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Trends in Real Property Values: An Appraiser’s Perspective

by Kelly Sims

A practicing Southland appraiser/economist summarizes the past, present and future of California’s dynamic real estate market.

In many areas of California, values in commercial real estate plummeted as
much as 50% during the first half of this decrease. The housing market didn’t
fare much better, as many homes lost 30% of their value. Have we seen the end
or is more of the same in sight? These questions are often asked of real estate

What Happened to Real Estate?

First: Real estate values peaked in the fourth quarter of 1989. Thereafter,
the market went into a tailspin, as values steadily declined. The reasons for
the decline are well chronicled. The end of the cold war and tax reform of passive
investments marked the end of an era of prosperity and growth in real estate.

Second: No one could have guessed that California’s recession would be so
long and pervasive. Vacancy rates in commercial real estate rose as high as
50-60%. Businesses closed their doors or left the state. Land sat vacant. Real
estate ventures went bust. Builders, strapped for cash, were forced out of the
business. And, the RTC became a household name. The foreclosure market set value
limits for the rest of the market. Prices for commercial and residential real
estate could be had for less that the cost to build. New development became
all but extinct, except for finished residential lots and some build-to-suit
industrial buildings in existing business centers.

What About Now?

The steep drop-offs in real estate appear to be behind us. More and more distressed
properties are being absorbed by the market. The RTC is no longer an active
player, dumping properties at sacrifice prices. Vacancy rates in commercial
real estate have begun to drop significantly in Orange and L.A. County, giving
impetus to new construction.

Power retail (supported primarily by only strong anchor tenants) and entertainment
centers are popping up all over Orange and L.A. County, marking a new trend
for commercial developers.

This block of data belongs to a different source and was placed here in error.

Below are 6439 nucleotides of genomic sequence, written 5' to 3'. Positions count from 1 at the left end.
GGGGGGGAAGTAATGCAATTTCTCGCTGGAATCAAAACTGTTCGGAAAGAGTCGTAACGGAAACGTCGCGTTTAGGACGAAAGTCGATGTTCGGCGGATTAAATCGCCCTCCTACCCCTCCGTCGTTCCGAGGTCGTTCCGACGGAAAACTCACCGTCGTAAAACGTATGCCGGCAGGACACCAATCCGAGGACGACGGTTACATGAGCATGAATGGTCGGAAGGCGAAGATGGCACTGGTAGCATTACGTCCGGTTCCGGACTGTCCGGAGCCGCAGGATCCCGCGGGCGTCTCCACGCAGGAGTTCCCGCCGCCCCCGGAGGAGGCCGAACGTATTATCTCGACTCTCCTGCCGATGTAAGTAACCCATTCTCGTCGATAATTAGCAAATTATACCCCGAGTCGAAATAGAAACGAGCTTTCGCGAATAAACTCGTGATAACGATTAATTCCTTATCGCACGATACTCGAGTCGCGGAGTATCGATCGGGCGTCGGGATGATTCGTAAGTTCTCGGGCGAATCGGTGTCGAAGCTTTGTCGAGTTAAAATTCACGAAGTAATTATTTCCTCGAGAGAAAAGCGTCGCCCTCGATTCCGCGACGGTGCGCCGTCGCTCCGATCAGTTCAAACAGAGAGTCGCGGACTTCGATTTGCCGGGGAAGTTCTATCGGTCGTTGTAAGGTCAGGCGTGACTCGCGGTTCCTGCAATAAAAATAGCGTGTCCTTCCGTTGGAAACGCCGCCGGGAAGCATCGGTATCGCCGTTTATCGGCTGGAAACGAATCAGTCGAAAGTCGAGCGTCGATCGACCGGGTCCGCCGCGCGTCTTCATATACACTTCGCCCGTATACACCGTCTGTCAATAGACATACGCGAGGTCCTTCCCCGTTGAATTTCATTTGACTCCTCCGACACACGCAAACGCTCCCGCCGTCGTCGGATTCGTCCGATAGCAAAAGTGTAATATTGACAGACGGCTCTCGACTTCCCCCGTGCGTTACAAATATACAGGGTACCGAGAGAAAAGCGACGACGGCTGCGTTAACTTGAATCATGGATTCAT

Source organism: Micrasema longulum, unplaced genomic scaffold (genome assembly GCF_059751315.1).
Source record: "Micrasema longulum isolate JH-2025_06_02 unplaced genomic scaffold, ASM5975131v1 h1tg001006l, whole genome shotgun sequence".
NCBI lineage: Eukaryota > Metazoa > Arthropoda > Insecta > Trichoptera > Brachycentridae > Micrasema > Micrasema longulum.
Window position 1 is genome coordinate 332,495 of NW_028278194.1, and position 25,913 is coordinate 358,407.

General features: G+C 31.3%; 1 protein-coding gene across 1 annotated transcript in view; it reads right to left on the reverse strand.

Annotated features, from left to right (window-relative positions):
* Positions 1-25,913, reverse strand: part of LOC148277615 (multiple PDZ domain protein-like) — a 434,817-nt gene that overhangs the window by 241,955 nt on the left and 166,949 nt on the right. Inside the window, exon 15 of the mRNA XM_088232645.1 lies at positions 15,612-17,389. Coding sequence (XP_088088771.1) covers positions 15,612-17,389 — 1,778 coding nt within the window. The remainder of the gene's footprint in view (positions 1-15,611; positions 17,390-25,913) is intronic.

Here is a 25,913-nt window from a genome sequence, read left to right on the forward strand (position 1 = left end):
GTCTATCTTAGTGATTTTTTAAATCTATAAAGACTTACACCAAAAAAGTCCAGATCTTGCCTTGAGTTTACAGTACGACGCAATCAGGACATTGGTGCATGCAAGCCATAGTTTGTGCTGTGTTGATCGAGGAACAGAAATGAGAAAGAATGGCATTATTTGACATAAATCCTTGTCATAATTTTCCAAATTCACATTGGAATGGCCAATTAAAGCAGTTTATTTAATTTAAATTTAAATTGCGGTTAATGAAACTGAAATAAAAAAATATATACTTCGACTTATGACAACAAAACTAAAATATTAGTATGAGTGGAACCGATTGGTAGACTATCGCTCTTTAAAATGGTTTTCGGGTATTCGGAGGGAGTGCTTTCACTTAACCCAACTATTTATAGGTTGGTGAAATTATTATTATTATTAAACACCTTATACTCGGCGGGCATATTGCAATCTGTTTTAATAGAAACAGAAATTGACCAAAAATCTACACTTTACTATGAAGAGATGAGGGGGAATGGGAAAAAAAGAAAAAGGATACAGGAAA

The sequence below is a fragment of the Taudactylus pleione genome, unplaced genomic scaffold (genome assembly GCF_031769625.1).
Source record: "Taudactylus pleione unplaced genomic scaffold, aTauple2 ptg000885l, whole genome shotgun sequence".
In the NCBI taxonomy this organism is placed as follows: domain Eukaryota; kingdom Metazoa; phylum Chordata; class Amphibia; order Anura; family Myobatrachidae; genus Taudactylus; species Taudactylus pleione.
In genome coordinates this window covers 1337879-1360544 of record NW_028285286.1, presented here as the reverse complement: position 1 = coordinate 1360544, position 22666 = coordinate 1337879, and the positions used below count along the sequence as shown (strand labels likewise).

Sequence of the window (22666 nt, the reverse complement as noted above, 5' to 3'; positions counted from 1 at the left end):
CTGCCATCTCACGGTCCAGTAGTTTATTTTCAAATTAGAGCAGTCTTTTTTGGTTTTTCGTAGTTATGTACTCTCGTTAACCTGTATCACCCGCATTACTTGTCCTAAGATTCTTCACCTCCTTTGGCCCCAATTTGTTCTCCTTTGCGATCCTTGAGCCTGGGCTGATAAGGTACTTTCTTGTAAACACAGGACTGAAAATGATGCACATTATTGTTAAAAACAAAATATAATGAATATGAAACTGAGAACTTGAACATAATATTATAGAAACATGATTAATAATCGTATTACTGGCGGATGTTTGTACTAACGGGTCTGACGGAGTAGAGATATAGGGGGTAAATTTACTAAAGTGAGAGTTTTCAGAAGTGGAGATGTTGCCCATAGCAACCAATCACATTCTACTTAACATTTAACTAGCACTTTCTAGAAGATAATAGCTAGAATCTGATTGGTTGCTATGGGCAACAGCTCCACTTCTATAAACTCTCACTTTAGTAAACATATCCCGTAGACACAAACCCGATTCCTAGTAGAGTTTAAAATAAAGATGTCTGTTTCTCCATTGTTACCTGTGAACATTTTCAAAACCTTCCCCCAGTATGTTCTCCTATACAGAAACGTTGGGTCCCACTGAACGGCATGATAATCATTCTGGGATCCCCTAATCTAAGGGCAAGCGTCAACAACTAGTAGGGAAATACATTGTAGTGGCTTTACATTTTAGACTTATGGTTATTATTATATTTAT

Overall, prices appear to be more stable now than at any time since 1989.
We’re even seeing competitive bidding on homes in the starter and some move-up
markets in various regions in Southern California. Other areas remain sluggish,
especially in the Inland Empire (east of Los Angeles County) which has a land
glut. The most positive sign of a long-awaited recovery is an increase in sales.
Such an increase usually means that buyers believe that prices have hit rock
bottom and/or that some degree of buyer confidence has returned.

Of collateral interest: Homes in Southern California, generally speaking,
are at their 1986 price levels and many condominiums are at their 1973-74 price
levels. Mid-market, move-up single family homes continue to show the strongest
values. Nevertheless, condominiums and entry level homes are beginning to attract
buyers who often pay more rent than they would for home ownership at today’s
bargain basement prices.

What Does the Future Portend?

New residential prices are expected to increase in the near future due to
a very limited supply of finished lots and a corresponding limit in available
alternatives. While it’s still too early to become sanguine about a sustained
and full market recovery, there is cause to be optimistic. Driven by demand,
builders will have to seek new building opportunities by developing raw land.
The building of homes on existing properties currently in land portfolio is
drying up. In each of the prior recessions, home prices following the end of
the recessionary cycle increased dramatically. Look for moderate increases this
next economic cycle.

Kelly Sims is a partner in the real estate appraisal firm of Sims, Trojnar
& Associates. He received his B.A. from Clarement Men’s College in Economics
and has appraised real estate for the last 20 years. Mr. Sims can be reached
at (714) 632-8894.